The Great Philadelphia Wagon Road:

Indian Trail to Highway of the New Republic


Thursday, May 17, 2018

Ed Johnson

Retired History Teacher and President of the Goschenhoppen Historians

7:30 pm, Red Men's Hall, Green Lane, PA



Many colonial-era roads began as Indian trails. The Warriors’ Path was an early trail that was originally worn down by eastern bison. The Iroquois used it to hunt, trade, and wage war. This path extended from east of the Appalachians in Pennsylvania to Georgia. Over time, through a series of treaties, the English acquired use of the Warriors’ Path and, after 1744, of the land itself.


After 1744 the path developed into the principal route of the colonial back country. The Great Philadelphia Wagon Road became a conduit for the settlement of the frontiers of Virginia, the Carolinas, and Georgia. It was the most heavily traveled road in the colonies. Over this road, a constant stream of tens of thousands of English, Scots-Irish, and Germanic settlers, Indian traders, soldiers, and missionaries moved south and west.


Daniel Boone and Davy Crockett used the Great Wagon Road to explore the frontier. George Washington used it during the French and Indian War. As the British threatened Philadelphia, the Continental Congress evacuated the capital using the Great Wagon Road. Important battles of the southern campaign of the Revolutionary War were fought on or near the road. From the Great Wagon Road, Daniel Boone blazed a trail into the western Carolinas, Kentucky, and Tennessee that became the Wilderness Road.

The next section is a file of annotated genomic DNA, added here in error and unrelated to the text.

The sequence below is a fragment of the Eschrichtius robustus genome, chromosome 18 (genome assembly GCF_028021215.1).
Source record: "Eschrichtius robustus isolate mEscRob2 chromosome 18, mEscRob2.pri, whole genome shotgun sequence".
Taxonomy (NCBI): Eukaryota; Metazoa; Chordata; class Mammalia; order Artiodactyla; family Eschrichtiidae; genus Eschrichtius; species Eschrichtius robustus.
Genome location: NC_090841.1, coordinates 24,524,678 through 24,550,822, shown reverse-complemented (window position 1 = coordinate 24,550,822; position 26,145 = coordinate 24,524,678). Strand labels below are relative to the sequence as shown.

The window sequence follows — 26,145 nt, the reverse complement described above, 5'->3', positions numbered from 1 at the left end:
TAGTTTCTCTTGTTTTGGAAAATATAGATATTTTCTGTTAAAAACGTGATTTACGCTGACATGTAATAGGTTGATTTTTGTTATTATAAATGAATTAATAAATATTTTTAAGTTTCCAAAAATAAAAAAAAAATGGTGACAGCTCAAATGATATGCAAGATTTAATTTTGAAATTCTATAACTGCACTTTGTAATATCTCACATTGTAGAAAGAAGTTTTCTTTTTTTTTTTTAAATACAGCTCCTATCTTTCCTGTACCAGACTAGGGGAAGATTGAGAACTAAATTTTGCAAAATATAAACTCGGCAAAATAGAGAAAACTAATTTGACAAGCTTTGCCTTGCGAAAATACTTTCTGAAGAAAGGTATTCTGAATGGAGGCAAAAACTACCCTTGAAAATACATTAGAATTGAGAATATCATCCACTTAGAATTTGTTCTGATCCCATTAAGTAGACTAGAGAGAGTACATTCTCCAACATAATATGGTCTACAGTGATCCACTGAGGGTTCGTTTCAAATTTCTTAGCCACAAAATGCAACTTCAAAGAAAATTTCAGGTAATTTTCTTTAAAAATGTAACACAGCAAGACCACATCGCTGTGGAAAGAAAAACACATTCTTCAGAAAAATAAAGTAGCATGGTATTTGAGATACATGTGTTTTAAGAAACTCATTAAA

The Great Philadelphia Wagon Road will be the subject of an illustrated program hosted by the Goschenhoppen Historians. Ed Johnson, retired history teacher and president of the Historians will speak on the topic on Thursday, May 17 at 7:30 p.m. The program is free and open to the public.


Caution: This trip down the Great Wagon Road may take some detours. Expect to briefly visit Market Street in Philadelphia, a bridge designed (but never built) by Thomas Paine, and some other old roads in Pennsylvania. Also, to be discussed will be the Conestoga wagon, the Wilderness Road, and the National Road. Participants will even hear about someone born in the historic Henry Antes House who traveled the Great Wagon Road on her way to the Moravian settlement at Salem, North Carolina.